Clindamycin Side Effects

Some side effects of clindamycin may not be reported. Always consult your doctor or healthcare specialist for medical advice. You may also report side effects to the FDA.

For the Consumer

Applies to clindamycin: capsule, powder for solution, solution

Along with its needed effects, clindamycin may cause some unwanted effects. Although not all of these side effects may occur, if they do occur they may need medical attention.

Check with your doctor immediately if any of the following side effects occur while taking clindamycin:

More common

(the above side effects may also occur up to several weeks after you Stop taking clindamycin)

  • Abdominal or stomach cramps and pain (severe)
  • abdominal tenderness
  • diarrhea (watery and severe), which may also be bloody
  • fever
Less common
  • Sore throat and fever
  • skin rash, redness, and itching
  • unusual bleeding or bruising

Some side effects of clindamycin may occur that usually do not need medical attention. These side effects may go away during treatment as your body adjusts to the medicine. Also, your health care professional may be able to tell you about ways to prevent or reduce some of these side effects. Check with your health care professional if any of the following side effects continue or are bothersome or if you have any questions about them:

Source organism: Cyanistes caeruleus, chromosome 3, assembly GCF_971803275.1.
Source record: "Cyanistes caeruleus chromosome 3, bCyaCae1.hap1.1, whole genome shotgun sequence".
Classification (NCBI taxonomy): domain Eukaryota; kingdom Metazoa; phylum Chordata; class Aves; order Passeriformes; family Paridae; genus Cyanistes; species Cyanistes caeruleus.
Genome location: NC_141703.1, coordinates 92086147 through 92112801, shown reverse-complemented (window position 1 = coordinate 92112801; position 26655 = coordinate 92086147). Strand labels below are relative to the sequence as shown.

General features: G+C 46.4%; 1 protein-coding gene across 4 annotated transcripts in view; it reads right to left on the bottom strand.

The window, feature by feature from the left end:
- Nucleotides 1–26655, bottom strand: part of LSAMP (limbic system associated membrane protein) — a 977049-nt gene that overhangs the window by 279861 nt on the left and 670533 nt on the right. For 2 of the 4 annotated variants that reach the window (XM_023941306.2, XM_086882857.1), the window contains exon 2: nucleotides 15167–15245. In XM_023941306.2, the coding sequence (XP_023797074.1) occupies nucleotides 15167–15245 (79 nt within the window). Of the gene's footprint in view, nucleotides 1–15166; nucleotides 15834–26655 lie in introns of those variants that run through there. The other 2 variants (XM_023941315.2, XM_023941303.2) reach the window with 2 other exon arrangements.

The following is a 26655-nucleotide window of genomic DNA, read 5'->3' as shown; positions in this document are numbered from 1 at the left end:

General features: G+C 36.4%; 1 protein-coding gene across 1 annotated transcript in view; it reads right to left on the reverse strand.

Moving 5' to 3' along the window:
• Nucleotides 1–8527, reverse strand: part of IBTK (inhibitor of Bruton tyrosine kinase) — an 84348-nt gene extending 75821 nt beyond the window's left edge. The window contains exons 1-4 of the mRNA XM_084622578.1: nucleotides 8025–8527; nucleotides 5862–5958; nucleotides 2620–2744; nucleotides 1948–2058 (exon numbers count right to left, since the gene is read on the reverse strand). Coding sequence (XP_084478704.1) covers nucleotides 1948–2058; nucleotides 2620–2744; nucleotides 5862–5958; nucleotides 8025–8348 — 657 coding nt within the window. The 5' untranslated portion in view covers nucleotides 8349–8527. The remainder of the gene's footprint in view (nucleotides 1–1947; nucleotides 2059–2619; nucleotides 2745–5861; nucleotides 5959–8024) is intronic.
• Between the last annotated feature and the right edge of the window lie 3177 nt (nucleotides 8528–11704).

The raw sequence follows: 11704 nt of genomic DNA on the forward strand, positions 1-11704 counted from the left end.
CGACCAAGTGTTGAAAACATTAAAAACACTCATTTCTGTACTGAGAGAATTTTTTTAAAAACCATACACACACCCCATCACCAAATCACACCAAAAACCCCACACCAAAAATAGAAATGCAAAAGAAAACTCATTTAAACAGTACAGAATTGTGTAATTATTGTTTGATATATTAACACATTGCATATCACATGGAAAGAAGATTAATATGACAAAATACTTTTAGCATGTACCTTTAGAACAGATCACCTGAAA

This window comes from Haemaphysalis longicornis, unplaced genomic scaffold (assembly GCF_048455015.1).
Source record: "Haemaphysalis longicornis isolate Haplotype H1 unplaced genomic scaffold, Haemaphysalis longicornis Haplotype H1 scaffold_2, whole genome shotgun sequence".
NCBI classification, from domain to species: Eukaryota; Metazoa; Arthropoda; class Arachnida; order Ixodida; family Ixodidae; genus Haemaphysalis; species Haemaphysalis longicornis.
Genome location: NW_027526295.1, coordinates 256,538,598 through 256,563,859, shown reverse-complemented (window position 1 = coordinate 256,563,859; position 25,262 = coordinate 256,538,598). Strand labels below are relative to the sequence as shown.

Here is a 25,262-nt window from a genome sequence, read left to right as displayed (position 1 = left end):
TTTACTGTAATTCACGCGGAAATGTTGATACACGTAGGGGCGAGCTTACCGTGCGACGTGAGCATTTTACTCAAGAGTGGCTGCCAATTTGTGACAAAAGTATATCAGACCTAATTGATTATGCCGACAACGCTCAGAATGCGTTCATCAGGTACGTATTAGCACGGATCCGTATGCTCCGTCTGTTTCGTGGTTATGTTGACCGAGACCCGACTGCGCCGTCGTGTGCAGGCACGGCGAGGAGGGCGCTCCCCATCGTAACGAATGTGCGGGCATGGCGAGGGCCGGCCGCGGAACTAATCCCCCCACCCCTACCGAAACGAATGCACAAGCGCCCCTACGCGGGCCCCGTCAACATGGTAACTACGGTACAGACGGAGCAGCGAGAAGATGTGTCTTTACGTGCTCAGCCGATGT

More common
  • Diarrhea (mild)
  • nausea and vomiting
  • stomach pain
Less common
  • Itching of rectal, or genital (sex organ) areas

For Healthcare Professionals

Applies to clindamycin: compounding powder, injectable solution, intravenous solution, oral capsule, oral powder for reconstitution

Gastrointestinal

The onset of pseudomembranous colitis symptoms may occur during or after antibacterial treatment. It appears as a pale plaque on direct visualization of the mucosa by endoscopy and is sensitive to oral vancomycin or metronidazole. Pseudomembranous colitis may be associated with toxic megacolon, which can be life-threatening.

Frequency not reported: Nausea, vomiting, abdominal pain, esophagitis, diarrhea, Clostridium difficile associated diarrhea, pseudomembranous colitis, dry mouth, hairy tongue, upset stomach, gastrointestinal bleeding, mouth irritation

Hypersensitivity

Rare (less than 0.1%): Erythema multiforme, anaphylactoid reactions, leukocytoclastic angiitis, toxic epidermal necrolysis, Stevens-Johnson syndrome